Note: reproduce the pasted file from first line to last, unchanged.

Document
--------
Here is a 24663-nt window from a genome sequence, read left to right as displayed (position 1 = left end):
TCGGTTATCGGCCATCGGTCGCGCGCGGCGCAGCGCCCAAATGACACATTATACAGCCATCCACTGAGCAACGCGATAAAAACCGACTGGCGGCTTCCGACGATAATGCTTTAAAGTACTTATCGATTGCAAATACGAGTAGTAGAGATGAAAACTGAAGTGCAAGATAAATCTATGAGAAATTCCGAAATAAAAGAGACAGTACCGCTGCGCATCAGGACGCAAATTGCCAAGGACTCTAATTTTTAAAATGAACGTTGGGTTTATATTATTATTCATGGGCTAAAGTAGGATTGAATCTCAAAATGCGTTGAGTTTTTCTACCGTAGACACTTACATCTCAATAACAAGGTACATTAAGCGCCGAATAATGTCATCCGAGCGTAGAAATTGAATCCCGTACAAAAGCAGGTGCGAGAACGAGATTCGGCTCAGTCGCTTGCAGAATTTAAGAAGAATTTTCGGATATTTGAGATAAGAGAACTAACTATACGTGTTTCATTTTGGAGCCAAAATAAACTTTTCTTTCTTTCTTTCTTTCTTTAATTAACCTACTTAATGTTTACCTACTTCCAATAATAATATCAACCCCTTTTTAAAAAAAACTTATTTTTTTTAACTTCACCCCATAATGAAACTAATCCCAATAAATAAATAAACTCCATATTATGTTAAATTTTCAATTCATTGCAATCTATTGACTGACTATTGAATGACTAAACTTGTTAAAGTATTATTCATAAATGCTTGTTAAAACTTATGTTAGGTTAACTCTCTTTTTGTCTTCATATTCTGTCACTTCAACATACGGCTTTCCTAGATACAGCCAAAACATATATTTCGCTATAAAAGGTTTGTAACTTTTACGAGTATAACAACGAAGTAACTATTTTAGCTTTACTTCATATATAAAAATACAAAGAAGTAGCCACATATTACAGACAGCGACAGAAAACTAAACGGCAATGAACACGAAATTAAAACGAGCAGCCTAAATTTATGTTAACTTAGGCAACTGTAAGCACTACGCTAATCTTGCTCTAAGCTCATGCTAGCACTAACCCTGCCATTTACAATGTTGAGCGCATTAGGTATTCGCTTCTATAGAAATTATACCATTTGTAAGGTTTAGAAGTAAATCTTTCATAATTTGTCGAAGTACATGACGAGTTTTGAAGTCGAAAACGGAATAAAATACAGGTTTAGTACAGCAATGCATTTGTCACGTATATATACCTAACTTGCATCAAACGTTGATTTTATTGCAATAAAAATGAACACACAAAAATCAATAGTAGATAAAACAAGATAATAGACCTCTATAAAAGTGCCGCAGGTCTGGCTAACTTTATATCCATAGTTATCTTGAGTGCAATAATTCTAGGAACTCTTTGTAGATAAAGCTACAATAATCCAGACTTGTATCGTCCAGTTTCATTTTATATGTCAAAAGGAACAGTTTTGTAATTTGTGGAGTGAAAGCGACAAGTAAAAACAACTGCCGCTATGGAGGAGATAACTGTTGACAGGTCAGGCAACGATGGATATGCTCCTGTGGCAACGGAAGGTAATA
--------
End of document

Here is a 24663-nt window from a genome sequence, read left to right as displayed (position 1 = left end):
TCGGTTATCGGCCATCGGTCGCGCGCGGCGCAGCGCCCAAATGACACATTATACAGCCATCCACTGAGCAACGCGATAAAAACCGACTGGCGGCTTCCGACGATAATGCTTTAAAGTACTTATCGATTGCAAATACGAGTAGTAGAGATGAAAACTGAAGTGCAAGATAAATCTATGAGAAATTCCGAAATAAAAGAGACAGTACCGCTGCGCATCAGGACGCAAATTGCCAAGGACTCTAATTTTTAAAATGAACGTTGGGTTTATATTATTATTCATGGGCTAAAGTAGGATTGAATCTCAAAATGCGTTGAGTTTTTCTACCGTAGACACTTACATCTCAATAACAAGGTACATTAAGCGCCGAATAATGTCATCCGAGCGTAGAAATTGAATCCCGTACAAAAGCAGGTGCGAGAACGAGATTCGGCTCAGTCGCTTGCAGAATTTAAGAAGAATTTTCGGATATTTGAGATAAGAGAACTAACTATACGTGTTTCATTTTGGAGCCAAAATAAACTTTTCTTTCTTTCTTTCTTTCTTTAATTAACCTACTTAATGTTTACCTACTTCCAATAATAATATCAACCCCTTTTTAAAAAAAACTTATTTTTTTTAACTTCACCCCATAATGAAACTAATCCCAATAAATAAATAAACTCCATATTATGTTAAATTTTCAATTCATTGCAATCTATTGACTGACTATTGAATGACTAAACTTGTTAAAGTATTATTCATAAATGCTTGTTAAAACTTATGTTAGGTTAACTCTCTTTTTGTCTTCATATTCTGTCACTTCAACATACGGCTTTCCTAGATACAGCCAAAACATATATTTCGCTATAAAAGGTTTGTAACTTTTACGAGTATAACAACGAAGTAACTATTTTAGCTTTACTTCATATATAAAAATACAAAGAAGTAGCCACATATTACAGACAGCGACAGAAAACTAAACGGCAATGAACACGAAATTAAAACGAGCAGCCTAAATTTATGTTAACTTAGGCAACTGTAAGCACTACGCTAATCTTGCTCTAAGCTCATGCTAGCACTAACCCTGCCATTTACAATGTTGAGCGCATTAGGTATTCGCTTCTATAGAAATTATACCATTTGTAAGGTTTAGAAGTAAATCTTTCATAATTTGTCGAAGTACATGACGAGTTTTGAAGTCGAAAACGGAATAAAATACAGGTTTAGTACAGCAATGCATTTGTCACGTATATATACCTAACTTGCATCAAACGTTGATTTTATTGCAATAAAAATGAACACACAAAAATCAATAGTAGATAAAACAAGATAATAGACCTCTATAAAAGTGCCGCAGGTCTGGCTAACTTTATATCCATAGTTATCTTGAGTGCAATAATTCTAGGAACTCTTTGTAGATAAAGCTACAATAATCCAGACTTGTATCGTCCAGTTTCATTTTATATGTCAAAAGGAACAGTTTTGTAATTTGTGGAGTGAAAGCGACAAGTAAAAACAACTGCCGCTATGGAGGAGATAACTGTTGACAGGTCAGGCAACGATGGATATGCTCCTGTGGCAACGGAAGGTAATA